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Fact Sheet · June 2023

Student Achievement on California’s K–12 Assessments

Iwunze Ugo and Emmanuel Prunty

Pandemic disruptions reversed nearly six years of academic progress.

  • Results from California’s 2022 Smarter Balanced Assessments—the first since pandemic began—showed significant declines in proficiency rates. Overall, the share of students meeting proficiency standards in English Language Arts (ELA) fell by 4 percentage points. In math, the drop was 6.4 percentage points.
  • Declines were widespread, but there was substantial variation across grade levels and demographic groups.
  • High-need students experienced longer school closures and were more likely to have limited access to the tools needed for virtual learning. Despite adverse schooling conditions, high-need students’ test score declines were not as large as those for other students.

Proficiency rates fell dramatically across most student groups during the pandemic

Click on the buttons below to see data for different groups:

SOURCES: California Assessment of Student Progress and Performance (CAASPP) research files; author calculations.

NOTES: SBAC tests were fully administered in spring 2022 for the first time since the start of the pandemic. The 2020 tests were cancelled outright and the 2021 tests were optional—fewer than 1 in 4 students took them. Low-income students are eligible for free or reduced-price meals or other safety net programs. “Ever ELs” are current or former English Learners; English-only and initially English-fluent students are “never ELs.”

Student achievement varies across demographic groups.

  • Only 35% of low-income students met state standards in ELA, and 21% were proficient in math, compared to 65% of higher-income students in ELA and 51% in math.
  • Disparities were similar between students who had ever been designated as English Learners (ever-ELs) and those who had not (never-ELs). About 35% of ever-ELs met ELA standards, and only 23% were proficient in math, compared to 51% of never-ELs in ELA and 38% in math.
  • Proficiency rates in ELA and math were highest among Asian American (75% in ELA, 70% in math), Filipino (70% in ELA, 54% in math), and white (61% in ELA, 48% in math) students. Rates were lower among Black (30% in ELA, 16% in math), Latino (36% in ELA, 21% in math), Native American (33% in ELA, 21% in math), and Pacific Islander (40% in ELA, 25% in math) students.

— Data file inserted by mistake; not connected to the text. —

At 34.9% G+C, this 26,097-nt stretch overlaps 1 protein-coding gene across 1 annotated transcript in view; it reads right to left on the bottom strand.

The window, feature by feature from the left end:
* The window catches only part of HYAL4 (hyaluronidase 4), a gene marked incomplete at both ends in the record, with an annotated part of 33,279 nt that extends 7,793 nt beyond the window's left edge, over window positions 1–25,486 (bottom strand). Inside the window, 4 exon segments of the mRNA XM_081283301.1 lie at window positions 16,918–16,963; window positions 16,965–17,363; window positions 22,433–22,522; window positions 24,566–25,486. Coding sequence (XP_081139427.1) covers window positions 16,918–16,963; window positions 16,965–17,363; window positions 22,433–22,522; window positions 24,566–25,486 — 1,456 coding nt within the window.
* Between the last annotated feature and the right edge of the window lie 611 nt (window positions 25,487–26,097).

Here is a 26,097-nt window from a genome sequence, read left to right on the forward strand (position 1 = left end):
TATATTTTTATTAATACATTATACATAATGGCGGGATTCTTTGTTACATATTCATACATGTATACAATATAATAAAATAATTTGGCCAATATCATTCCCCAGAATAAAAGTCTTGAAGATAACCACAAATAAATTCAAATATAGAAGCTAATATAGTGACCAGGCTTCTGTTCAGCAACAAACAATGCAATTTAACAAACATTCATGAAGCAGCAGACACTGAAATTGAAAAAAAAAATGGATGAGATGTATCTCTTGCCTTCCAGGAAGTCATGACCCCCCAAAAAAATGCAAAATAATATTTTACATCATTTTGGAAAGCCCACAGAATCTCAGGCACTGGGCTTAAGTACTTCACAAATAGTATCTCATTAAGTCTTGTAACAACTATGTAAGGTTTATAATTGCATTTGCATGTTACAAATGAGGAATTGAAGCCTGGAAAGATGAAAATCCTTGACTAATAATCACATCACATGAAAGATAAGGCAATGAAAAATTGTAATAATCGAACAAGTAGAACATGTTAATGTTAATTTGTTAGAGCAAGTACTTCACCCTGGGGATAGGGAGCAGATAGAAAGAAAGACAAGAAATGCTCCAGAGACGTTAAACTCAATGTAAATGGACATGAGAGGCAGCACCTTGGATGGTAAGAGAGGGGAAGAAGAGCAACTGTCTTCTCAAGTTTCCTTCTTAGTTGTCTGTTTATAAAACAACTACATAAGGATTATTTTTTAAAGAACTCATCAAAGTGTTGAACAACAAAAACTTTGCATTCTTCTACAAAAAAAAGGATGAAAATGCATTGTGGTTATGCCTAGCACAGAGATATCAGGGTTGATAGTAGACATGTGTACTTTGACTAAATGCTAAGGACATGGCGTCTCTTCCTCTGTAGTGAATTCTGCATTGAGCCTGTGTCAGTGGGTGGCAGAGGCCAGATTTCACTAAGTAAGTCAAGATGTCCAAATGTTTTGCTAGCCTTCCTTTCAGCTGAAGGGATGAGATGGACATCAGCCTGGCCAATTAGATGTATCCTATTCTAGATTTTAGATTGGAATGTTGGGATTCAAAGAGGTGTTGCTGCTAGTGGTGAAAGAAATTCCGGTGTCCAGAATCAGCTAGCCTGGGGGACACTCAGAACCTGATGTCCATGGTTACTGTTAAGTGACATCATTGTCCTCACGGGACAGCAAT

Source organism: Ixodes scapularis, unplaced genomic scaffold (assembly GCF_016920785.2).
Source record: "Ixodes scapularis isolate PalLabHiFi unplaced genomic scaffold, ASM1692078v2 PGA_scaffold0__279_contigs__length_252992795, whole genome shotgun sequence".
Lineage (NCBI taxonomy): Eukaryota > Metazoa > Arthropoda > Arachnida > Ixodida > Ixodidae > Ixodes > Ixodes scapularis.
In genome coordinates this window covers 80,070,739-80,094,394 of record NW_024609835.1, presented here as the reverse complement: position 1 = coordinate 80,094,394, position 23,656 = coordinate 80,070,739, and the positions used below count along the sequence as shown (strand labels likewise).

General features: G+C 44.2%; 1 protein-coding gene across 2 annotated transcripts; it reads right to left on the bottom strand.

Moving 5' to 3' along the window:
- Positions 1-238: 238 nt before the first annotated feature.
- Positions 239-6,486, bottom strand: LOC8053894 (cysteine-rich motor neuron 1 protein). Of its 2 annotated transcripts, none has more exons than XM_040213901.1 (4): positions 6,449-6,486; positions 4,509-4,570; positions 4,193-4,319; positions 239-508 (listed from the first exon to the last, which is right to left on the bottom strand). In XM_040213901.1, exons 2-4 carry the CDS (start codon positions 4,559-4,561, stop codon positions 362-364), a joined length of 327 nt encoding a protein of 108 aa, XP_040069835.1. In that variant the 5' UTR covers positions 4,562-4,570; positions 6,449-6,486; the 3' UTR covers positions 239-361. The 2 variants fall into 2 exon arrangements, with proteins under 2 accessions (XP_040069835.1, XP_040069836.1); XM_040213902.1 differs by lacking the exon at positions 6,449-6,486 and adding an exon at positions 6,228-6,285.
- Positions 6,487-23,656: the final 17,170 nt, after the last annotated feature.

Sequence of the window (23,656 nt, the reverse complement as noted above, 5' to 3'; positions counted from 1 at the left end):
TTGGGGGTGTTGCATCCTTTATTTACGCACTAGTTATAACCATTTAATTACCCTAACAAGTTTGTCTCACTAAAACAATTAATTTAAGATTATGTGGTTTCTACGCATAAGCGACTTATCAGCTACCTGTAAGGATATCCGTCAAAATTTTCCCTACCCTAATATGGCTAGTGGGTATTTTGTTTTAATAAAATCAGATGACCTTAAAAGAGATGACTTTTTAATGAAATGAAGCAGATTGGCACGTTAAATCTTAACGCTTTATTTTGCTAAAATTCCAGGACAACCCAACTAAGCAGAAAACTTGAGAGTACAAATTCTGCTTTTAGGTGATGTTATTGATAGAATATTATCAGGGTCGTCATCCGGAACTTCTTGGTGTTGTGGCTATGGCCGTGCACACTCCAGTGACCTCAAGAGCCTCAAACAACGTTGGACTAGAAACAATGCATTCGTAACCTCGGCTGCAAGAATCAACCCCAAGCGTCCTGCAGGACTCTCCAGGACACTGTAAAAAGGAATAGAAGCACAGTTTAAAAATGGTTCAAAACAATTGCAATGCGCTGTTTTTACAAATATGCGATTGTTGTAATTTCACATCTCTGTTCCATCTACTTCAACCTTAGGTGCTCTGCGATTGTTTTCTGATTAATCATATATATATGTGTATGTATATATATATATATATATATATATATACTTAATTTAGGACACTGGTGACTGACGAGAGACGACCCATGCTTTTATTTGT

• About 41% of students in rural districts achieved proficiency in ELA, compared to 46% of students in urban districts. A comparable gap was observed in math: 29% of rural students and 24% of urban students met standards.

Yearly progress slowed significantly for students affected by the pandemic.

  • Students affected by the pandemic saw less score growth across grades than earlier cohorts. ELA scores for students who moved from grade 3 to grade 6 during the pandemic rose by 63 points, this was only 79% of the progress made in earlier cohorts. The disruption was more evident in math, where growth between grades 3 and 6 was 89 points, or 68% of pre-pandemic progress.
  • Disparities across demographic groups in three-year growth were minimal in ELA, but quite large in math. Low-income and ever-EL students moving from grade 3 to grade 6 saw about two-thirds as much progress as higher-income and never-EL students from 2019 to 2022.
  • Black and Latino students saw below-average progress, while white and Asian American students had higher than average growth—although not larger than before the pandemic.

Pandemic-affected students saw less progress than earlier cohorts

SBAC score growth from grade 3 to grade 6

SOURCES: California Assessment of Student Progress and Performance (CAASPP) research files; author calculations.

NOTES: Mean scale scores are comparable across grades, with the ranges for each achievement level rising to account for expected annual progress. The cohorts are defined by the year each group entered Grade 3. Asterisks (*) identify cohorts impacted by the pandemic between their initial mean scale scores and three-year growth.

California’s 2022 proficiency rates are below the national average.

  • The National Assessment of Educational Progress (NAEP)—a nationwide test of proficiency in reading and math—shows that California has consistently lagged behind most other states. Among the 50 states and Washington, DC, California is ranked 38th in math and 33rd in reading.
  • Given the NAEP’s national administration, we can compare California’s results to other similarly large states such as Florida, Texas, and New York. Florida ranks much higher than California and the other two large states. California is ranked just above Texas in reading but far below in math. California ranks well ahead of New York in both math and reading.
  • California’s reading proficiency rates were roughly unchanged relative to 2019, while the national average dropped significantly. However, California’s math proficiency rates fell by 5%, slightly more than the nationwide average of 4%.

As California’s schools emerge from the pandemic, several issues need to be addressed.

  • Pandemic-era learning loss has been a key focus over the past few years. Substantial state and federal investments have helped fund a variety of new programs, such as the Expanded Learning Opportunities grant, to help students recover.
  • The state also needs to continue its efforts to close long-standing achievement gaps.
  • While the Smarter Balanced assessments are a key measure of student success, schools are also focused on other areas, including college and career readiness, school climate and connectedness, and graduation rates.


COVID-19 K–12 Education Poverty & Inequality